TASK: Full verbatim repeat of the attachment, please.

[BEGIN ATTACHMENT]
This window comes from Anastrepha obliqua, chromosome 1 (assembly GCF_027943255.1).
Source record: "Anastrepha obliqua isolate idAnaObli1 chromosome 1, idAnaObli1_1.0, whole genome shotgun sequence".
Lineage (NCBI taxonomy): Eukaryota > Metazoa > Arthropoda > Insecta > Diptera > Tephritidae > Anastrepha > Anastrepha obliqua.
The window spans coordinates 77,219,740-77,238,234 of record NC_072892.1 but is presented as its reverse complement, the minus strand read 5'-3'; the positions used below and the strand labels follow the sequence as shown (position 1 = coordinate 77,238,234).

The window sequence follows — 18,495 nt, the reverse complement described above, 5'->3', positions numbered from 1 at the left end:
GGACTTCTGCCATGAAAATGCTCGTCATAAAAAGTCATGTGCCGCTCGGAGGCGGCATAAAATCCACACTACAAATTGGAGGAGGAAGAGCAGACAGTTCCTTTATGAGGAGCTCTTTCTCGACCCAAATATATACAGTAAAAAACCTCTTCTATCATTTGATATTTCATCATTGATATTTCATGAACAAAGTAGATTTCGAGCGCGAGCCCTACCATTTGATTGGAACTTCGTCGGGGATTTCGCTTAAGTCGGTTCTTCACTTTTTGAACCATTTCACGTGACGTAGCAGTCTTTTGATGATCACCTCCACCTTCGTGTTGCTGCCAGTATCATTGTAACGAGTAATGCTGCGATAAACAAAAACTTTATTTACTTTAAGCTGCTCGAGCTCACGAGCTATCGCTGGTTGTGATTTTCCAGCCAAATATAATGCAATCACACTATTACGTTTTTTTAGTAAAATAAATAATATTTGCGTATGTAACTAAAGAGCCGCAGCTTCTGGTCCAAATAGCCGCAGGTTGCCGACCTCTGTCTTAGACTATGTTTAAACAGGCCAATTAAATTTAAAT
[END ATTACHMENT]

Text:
This window comes from Anastrepha obliqua, chromosome 1 (assembly GCF_027943255.1).
Source record: "Anastrepha obliqua isolate idAnaObli1 chromosome 1, idAnaObli1_1.0, whole genome shotgun sequence".
Lineage (NCBI taxonomy): Eukaryota > Metazoa > Arthropoda > Insecta > Diptera > Tephritidae > Anastrepha > Anastrepha obliqua.
The window spans coordinates 77,219,740-77,238,234 of record NC_072892.1 but is presented as its reverse complement, the minus strand read 5'-3'; the positions used below and the strand labels follow the sequence as shown (position 1 = coordinate 77,238,234).

The window sequence follows — 18,495 nt, the reverse complement described above, 5'->3', positions numbered from 1 at the left end:
GGACTTCTGCCATGAAAATGCTCGTCATAAAAAGTCATGTGCCGCTCGGAGGCGGCATAAAATCCACACTACAAATTGGAGGAGGAAGAGCAGACAGTTCCTTTATGAGGAGCTCTTTCTCGACCCAAATATATACAGTAAAAAACCTCTTCTATCATTTGATATTTCATCATTGATATTTCATGAACAAAGTAGATTTCGAGCGCGAGCCCTACCATTTGATTGGAACTTCGTCGGGGATTTCGCTTAAGTCGGTTCTTCACTTTTTGAACCATTTCACGTGACGTAGCAGTCTTTTGATGATCACCTCCACCTTCGTGTTGCTGCCAGTATCATTGTAACGAGTAATGCTGCGATAAACAAAAACTTTATTTACTTTAAGCTGCTCGAGCTCACGAGCTATCGCTGGTTGTGATTTTCCAGCCAAATATAATGCAATCACACTATTACGTTTTTTTAGTAAAATAAATAATATTTGCGTATGTAACTAAAGAGCCGCAGCTTCTGGTCCAAATAGCCGCAGGTTGCCGACCTCTGTCTTAGACTATGTTTAAACAGGCCAATTAAATTTAAAT